Victims take employers to court because it's easy money

Seeking legal redress is very expensive, financially and emotionally. Employment Tribunal cases in the UK can easily take a year to complete, and if there is an appeal, it could be four or five years. Personal injury cases can last ten years.

If a victim is bullied, why don't the employers side with them?

In most workplace bullying, the bully holds a position of hierarchical power over the target. When the target complains about her boss's conduct, the boss explains it away as being normal management and, in the process, paints the target as an awkward, poor performing, mentally unstable drain on the organisation. Other managers tend to believe the bully by default, simply because of their rank. A worker's contract is with the employing organisation, and it's the employer's duty to afford each worker a safe working environment, with a mutual bond of trust and confidence, to give efficacy to the employment contract.

It's just a personality clash

A personality clash is where two people of equal rank or status or value or power don't see eye to eye. Bullying consists of a pattern of frequent, persistent, isolation, exclusion, undermining, discrediting, setting up to fail, etc, toward a person who the bully has disempowered and disenfranchised. HR departments nevertheless frequently write off bullying as a "personality clash".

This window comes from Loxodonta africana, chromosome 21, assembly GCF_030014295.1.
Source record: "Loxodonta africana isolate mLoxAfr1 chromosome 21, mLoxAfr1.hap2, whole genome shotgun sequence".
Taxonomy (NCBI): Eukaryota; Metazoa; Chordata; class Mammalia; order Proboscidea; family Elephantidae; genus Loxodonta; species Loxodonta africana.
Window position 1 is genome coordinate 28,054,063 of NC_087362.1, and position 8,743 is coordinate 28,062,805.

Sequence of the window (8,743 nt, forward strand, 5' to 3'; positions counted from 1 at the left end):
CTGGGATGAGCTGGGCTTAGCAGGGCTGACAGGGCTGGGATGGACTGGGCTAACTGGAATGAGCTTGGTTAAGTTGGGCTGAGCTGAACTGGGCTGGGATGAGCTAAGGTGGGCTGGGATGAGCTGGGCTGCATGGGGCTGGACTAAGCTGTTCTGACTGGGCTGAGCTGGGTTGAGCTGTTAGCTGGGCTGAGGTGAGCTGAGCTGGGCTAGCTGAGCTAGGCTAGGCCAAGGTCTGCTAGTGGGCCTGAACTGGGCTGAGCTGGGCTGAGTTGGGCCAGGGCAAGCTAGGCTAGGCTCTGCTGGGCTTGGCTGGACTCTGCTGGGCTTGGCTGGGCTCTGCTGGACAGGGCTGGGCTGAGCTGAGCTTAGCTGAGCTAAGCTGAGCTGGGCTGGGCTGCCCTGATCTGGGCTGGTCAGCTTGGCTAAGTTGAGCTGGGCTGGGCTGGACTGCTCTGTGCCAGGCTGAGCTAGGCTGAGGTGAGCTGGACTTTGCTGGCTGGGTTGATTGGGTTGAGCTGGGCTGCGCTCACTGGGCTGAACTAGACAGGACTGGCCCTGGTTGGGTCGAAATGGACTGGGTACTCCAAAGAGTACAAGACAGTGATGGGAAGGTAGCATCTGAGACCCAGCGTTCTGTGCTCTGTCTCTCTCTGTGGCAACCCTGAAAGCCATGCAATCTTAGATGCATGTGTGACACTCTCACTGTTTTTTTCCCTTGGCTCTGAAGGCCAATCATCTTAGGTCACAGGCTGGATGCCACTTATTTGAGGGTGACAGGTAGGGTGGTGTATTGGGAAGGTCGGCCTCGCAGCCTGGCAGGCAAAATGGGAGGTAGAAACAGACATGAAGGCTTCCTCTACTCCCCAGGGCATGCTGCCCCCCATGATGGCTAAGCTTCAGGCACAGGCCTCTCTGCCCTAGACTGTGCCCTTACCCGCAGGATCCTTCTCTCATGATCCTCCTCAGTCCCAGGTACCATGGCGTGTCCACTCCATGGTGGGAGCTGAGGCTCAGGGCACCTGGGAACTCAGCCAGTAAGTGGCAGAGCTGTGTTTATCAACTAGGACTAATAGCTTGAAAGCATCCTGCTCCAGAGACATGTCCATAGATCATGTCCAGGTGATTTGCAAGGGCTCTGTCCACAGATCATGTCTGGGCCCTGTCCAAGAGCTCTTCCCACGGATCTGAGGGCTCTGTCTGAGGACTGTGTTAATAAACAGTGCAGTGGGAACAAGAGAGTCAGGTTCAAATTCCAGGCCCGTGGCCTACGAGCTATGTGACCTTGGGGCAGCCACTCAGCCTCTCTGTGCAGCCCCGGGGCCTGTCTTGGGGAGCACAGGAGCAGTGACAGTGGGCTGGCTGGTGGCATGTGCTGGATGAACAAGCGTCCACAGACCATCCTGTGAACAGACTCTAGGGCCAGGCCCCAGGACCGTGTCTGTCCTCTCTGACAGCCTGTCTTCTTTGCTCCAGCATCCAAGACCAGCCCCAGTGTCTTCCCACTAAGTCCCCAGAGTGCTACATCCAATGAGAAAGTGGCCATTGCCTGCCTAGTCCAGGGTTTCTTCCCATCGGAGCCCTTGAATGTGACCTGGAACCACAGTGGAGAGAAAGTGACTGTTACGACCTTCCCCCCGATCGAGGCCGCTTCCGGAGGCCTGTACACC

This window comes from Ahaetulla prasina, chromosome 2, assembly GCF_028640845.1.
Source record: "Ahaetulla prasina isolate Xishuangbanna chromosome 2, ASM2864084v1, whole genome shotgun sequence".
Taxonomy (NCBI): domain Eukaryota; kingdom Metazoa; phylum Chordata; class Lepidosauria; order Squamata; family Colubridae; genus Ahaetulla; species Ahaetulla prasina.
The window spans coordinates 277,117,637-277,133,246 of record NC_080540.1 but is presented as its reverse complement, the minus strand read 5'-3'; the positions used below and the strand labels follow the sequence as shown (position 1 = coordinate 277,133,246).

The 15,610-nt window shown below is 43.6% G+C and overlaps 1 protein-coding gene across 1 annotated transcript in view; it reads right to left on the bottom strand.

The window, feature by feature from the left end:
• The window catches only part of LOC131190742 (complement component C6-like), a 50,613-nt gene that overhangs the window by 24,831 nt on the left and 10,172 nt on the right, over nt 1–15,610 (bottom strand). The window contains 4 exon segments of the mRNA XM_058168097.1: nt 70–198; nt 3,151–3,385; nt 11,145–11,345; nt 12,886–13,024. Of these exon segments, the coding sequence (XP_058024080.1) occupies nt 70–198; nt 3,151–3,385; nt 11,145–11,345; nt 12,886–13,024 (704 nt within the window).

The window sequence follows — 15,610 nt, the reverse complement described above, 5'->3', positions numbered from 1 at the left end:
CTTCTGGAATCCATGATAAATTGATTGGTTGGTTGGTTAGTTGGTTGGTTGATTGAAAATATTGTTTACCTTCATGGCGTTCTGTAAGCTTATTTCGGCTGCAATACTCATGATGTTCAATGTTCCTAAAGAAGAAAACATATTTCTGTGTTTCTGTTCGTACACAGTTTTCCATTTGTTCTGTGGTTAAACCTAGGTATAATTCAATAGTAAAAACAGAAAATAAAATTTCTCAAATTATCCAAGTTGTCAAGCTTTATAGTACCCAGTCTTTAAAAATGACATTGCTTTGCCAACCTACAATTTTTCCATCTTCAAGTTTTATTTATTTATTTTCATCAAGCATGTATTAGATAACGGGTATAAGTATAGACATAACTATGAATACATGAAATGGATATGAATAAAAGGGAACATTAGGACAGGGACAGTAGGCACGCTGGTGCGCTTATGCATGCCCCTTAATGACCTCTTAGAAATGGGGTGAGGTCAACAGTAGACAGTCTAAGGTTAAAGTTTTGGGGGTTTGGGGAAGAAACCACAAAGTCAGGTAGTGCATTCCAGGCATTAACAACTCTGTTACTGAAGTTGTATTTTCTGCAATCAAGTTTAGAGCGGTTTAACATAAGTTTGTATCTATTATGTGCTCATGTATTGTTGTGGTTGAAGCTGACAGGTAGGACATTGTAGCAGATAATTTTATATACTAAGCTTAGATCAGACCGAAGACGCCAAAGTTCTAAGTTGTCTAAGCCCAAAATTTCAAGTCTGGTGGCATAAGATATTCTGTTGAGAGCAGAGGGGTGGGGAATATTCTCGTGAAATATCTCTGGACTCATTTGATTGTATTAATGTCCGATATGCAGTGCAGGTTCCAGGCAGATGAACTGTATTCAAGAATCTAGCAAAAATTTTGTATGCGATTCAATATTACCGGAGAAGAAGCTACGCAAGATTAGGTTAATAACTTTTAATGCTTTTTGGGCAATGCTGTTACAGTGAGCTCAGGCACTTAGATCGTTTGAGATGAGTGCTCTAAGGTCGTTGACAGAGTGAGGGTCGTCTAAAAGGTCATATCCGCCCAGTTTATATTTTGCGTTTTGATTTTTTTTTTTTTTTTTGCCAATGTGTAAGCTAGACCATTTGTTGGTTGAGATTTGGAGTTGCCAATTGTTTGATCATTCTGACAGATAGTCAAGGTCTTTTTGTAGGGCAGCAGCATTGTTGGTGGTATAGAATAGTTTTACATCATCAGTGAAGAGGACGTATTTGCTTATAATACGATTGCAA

There's a fine line between tough management and bullying

Bullying and managing have almost nothing in common. The objectives of management include motivating people in a sustainable way to perform tasks that the business needs. The objectives of a bully are power, control, domination and subjugation of others, achieved largely through manipulation, deception and abuse of power.

You'll never be able to prove bullying

This is a message of discouragement given out by the most arrogant abusers, who bully behind closed doors without witnesses. "No-one will ever believe you", they say. Every form of abuse, including bullying, involves a perpetrator, an action and a target, and the action is always recordable in some format.

Bullies have high self-esteem

People with high self-esteem have no need to bully. People with high self-esteem manifest their high self-esteem in having only positive interactions with others. Bullies only have positive interactions with the people they think they need to impress, and negative interactions with everyone else; negative interactions are a hallmark of low self-esteem.

Victims have problems with people in authority

It is not uncommon for those experiencing bullying to be accused of having an issue with authority. This may be done to try and discredit the person being bullied, distract or divert the attention from the bullying. 

This content was developed by The Tim Field Foundation, based on the work of the late Dr Tim Field.